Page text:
Lights Out II: Another Look at EPA’s Utility MACT Rule

Witness and Testimony Documents
Attorney General
Commonwealth of Virginia
Deputy Administrator
U.S. Environmental Protection Agency
Economist
Economic Policy Institute
November 01, 2011,

Chairman Issa Preview Hearing Statement

Affordable and reliable energy has fueled our economic growth for a century. Businesses, consumers, inventors, and entrepreneurs have all relied on cheap energy in order to create new products and services, which they in turn use to creates jobs and grow the economy. But today, government regulators are poised to enact a new set of rules that could dramatically increase the cost that consumers and job creators pay for energy.

The Maximum Achievable Control Technology (MACT) rule proposed by the Environmental Protection Agency (EPA) is projected to cost utilities and power generators $10.9 billion in compliance costs every year. In EPA's rush to enact these rules, the agency cut corners by ignoring a comprehensive cost analysis, hurried through the rulemaking process, and acted under a false sense of urgency driven by EPA allies using a sue-and-settle approach. Rushing this process to completion, along an artificial timeline, is not the path to sound public policy—it is the road to unintended consequences and mistakes.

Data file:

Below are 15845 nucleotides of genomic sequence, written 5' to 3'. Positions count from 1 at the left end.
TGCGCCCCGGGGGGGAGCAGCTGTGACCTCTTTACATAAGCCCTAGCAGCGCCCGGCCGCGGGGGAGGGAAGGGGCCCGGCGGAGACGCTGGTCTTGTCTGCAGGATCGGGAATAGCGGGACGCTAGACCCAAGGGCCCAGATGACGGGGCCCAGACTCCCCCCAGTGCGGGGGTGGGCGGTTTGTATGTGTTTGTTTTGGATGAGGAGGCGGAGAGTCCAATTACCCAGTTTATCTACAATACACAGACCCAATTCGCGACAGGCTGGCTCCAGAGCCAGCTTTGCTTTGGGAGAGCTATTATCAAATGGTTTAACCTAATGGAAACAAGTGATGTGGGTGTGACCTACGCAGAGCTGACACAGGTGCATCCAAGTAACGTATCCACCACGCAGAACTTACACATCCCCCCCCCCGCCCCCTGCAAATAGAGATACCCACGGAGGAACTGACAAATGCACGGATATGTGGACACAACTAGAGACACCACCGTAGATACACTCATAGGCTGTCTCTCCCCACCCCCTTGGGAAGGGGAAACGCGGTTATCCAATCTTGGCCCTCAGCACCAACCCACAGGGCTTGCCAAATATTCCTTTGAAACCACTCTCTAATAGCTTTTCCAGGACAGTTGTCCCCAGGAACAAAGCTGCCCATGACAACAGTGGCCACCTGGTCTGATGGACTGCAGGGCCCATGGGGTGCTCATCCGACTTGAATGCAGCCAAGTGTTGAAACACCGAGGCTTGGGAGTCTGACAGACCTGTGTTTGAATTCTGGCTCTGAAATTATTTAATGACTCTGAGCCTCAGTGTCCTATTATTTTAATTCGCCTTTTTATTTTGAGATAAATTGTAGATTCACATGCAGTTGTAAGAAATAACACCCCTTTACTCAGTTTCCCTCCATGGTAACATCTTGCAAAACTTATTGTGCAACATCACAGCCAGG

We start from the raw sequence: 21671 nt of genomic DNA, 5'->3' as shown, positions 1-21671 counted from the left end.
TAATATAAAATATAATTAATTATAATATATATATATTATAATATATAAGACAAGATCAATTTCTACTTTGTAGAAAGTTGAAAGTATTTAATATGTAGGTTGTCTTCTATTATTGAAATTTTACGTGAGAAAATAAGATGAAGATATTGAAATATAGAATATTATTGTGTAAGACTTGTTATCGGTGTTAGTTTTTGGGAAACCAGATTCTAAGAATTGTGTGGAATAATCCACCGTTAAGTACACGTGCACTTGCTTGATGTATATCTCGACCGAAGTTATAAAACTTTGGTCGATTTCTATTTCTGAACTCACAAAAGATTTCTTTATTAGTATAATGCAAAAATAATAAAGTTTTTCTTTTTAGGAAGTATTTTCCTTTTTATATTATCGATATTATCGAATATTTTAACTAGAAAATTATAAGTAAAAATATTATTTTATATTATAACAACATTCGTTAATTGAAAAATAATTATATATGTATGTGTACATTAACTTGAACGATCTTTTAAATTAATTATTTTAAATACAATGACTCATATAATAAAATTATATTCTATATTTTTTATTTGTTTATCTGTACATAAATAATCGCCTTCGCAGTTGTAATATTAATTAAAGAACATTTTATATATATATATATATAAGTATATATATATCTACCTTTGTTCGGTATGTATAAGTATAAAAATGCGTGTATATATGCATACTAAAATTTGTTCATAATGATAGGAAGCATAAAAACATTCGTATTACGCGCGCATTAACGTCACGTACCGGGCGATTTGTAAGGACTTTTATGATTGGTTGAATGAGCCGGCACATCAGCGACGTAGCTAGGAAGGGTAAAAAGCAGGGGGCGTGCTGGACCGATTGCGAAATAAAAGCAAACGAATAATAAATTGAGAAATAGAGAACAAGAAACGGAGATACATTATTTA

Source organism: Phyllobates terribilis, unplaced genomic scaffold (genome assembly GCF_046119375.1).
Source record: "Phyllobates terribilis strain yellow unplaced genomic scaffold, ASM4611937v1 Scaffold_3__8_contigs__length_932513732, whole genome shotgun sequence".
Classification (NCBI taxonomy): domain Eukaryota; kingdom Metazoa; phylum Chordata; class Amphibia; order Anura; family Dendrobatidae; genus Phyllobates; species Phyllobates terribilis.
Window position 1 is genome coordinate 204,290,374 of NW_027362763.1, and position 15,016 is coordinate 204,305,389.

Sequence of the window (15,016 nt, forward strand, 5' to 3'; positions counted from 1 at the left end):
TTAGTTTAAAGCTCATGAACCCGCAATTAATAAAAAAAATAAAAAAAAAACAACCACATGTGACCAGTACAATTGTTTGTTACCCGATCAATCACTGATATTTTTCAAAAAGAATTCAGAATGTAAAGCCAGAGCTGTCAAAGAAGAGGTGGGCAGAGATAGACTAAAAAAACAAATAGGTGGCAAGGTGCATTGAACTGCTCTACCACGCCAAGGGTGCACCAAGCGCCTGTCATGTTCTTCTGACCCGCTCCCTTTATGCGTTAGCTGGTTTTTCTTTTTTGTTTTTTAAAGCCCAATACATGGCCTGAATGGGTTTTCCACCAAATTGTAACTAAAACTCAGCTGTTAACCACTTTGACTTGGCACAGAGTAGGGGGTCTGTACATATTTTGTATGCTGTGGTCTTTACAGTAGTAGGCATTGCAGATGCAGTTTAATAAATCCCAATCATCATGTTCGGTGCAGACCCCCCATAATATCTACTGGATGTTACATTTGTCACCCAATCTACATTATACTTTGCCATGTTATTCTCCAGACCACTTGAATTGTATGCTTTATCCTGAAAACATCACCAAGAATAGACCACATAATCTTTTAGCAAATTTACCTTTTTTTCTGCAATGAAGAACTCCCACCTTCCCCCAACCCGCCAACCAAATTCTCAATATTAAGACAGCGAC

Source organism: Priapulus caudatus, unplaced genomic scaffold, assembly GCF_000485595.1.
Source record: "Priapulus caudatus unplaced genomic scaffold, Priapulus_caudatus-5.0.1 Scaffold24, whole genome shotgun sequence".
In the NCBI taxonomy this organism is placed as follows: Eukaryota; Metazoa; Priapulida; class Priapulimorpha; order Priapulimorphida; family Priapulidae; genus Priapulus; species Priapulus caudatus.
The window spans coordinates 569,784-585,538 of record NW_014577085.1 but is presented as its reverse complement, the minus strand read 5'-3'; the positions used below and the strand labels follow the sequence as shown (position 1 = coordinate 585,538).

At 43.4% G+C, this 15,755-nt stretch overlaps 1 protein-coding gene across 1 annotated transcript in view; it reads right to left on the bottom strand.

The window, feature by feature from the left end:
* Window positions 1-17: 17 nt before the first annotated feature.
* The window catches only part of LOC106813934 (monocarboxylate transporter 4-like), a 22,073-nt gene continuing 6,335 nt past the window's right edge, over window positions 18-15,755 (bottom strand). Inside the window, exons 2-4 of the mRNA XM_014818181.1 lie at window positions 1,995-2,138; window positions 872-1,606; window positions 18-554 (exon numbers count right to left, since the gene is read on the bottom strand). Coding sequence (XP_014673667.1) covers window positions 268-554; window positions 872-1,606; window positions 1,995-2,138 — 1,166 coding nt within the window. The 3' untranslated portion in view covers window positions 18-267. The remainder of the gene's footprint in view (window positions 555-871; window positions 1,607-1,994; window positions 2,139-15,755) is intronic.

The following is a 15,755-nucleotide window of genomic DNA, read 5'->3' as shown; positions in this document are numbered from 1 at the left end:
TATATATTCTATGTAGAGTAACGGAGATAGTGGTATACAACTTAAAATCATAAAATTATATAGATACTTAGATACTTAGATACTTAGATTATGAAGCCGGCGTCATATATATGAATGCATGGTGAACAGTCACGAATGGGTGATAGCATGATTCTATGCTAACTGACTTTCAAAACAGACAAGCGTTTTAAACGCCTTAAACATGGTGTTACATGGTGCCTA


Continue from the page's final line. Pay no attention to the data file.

The costs and impacts of the Utility MACT rule will be severe. States that rely on traditional carbon-fueled energy production will be subjected to higher energy bills. Hundreds of thousands of jobs will be jeopardized in the Midwest and Appalachia at a time when scarce resources should be used for job creation, not regulatory compliance. It is estimated that more than 1.5 million job years will be lost by 2020 as a result of the proposed Utility MACT rules. Two dozen attorneys general—Democrats and Republicans from around the country—have filed a brief to support a one year implementation delay to allow thorough consideration of many impacts of the Utility MACT rule. More than one million public comments were received by EPA regarding this rule. It is indeed a public policy issue that affects millions of Americans, businesses of all sizes, and consumers around the country.

Policymaking on this scale must be methodical, accurate and by-the-book, not accelerated for political gain. Today's hearing will give the Oversight Committee and the public a forum to assess EPA's rulemaking process, hold the agency accountable for its decisions, and understand what action is needed in the future to ensure that the regulatory process works with—not against—job creators and consumers.